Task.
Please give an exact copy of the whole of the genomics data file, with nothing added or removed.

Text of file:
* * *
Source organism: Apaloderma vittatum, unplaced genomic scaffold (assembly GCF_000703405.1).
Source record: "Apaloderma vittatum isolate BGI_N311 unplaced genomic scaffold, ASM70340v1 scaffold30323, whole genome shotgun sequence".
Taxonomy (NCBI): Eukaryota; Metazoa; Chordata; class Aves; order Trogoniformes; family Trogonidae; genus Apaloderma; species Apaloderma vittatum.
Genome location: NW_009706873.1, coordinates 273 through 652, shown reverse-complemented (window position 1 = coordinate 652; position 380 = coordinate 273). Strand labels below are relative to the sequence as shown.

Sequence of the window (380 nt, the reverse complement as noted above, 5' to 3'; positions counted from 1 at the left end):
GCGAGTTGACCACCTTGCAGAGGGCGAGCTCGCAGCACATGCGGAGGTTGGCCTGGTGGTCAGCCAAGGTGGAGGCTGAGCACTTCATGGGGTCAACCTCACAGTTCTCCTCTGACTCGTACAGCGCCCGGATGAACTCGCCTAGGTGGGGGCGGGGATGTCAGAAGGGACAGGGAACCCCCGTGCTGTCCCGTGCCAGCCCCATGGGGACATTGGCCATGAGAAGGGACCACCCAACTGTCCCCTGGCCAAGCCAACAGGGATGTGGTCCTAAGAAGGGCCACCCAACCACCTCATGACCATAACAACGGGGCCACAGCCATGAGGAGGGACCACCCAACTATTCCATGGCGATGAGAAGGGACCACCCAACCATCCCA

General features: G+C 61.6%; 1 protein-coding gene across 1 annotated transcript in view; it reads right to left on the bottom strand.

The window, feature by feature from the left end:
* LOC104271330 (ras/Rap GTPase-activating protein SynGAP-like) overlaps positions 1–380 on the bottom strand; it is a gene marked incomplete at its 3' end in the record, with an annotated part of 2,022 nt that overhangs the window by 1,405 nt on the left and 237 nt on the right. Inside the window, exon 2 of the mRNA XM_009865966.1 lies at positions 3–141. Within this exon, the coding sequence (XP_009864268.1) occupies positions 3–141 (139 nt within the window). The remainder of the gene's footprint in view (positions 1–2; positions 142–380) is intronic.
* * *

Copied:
Source organism: Apaloderma vittatum, unplaced genomic scaffold (assembly GCF_000703405.1).
Source record: "Apaloderma vittatum isolate BGI_N311 unplaced genomic scaffold, ASM70340v1 scaffold30323, whole genome shotgun sequence".
Taxonomy (NCBI): Eukaryota; Metazoa; Chordata; class Aves; order Trogoniformes; family Trogonidae; genus Apaloderma; species Apaloderma vittatum.
Genome location: NW_009706873.1, coordinates 273 through 652, shown reverse-complemented (window position 1 = coordinate 652; position 380 = coordinate 273). Strand labels below are relative to the sequence as shown.

Sequence of the window (380 nt, the reverse complement as noted above, 5' to 3'; positions counted from 1 at the left end):
GCGAGTTGACCACCTTGCAGAGGGCGAGCTCGCAGCACATGCGGAGGTTGGCCTGGTGGTCAGCCAAGGTGGAGGCTGAGCACTTCATGGGGTCAACCTCACAGTTCTCCTCTGACTCGTACAGCGCCCGGATGAACTCGCCTAGGTGGGGGCGGGGATGTCAGAAGGGACAGGGAACCCCCGTGCTGTCCCGTGCCAGCCCCATGGGGACATTGGCCATGAGAAGGGACCACCCAACTGTCCCCTGGCCAAGCCAACAGGGATGTGGTCCTAAGAAGGGCCACCCAACCACCTCATGACCATAACAACGGGGCCACAGCCATGAGGAGGGACCACCCAACTATTCCATGGCGATGAGAAGGGACCACCCAACCATCCCA

General features: G+C 61.6%; 1 protein-coding gene across 1 annotated transcript in view; it reads right to left on the bottom strand.

The window, feature by feature from the left end:
* LOC104271330 (ras/Rap GTPase-activating protein SynGAP-like) overlaps positions 1–380 on the bottom strand; it is a gene marked incomplete at its 3' end in the record, with an annotated part of 2,022 nt that overhangs the window by 1,405 nt on the left and 237 nt on the right. Inside the window, exon 2 of the mRNA XM_009865966.1 lies at positions 3–141. Within this exon, the coding sequence (XP_009864268.1) occupies positions 3–141 (139 nt within the window). The remainder of the gene's footprint in view (positions 1–2; positions 142–380) is intronic.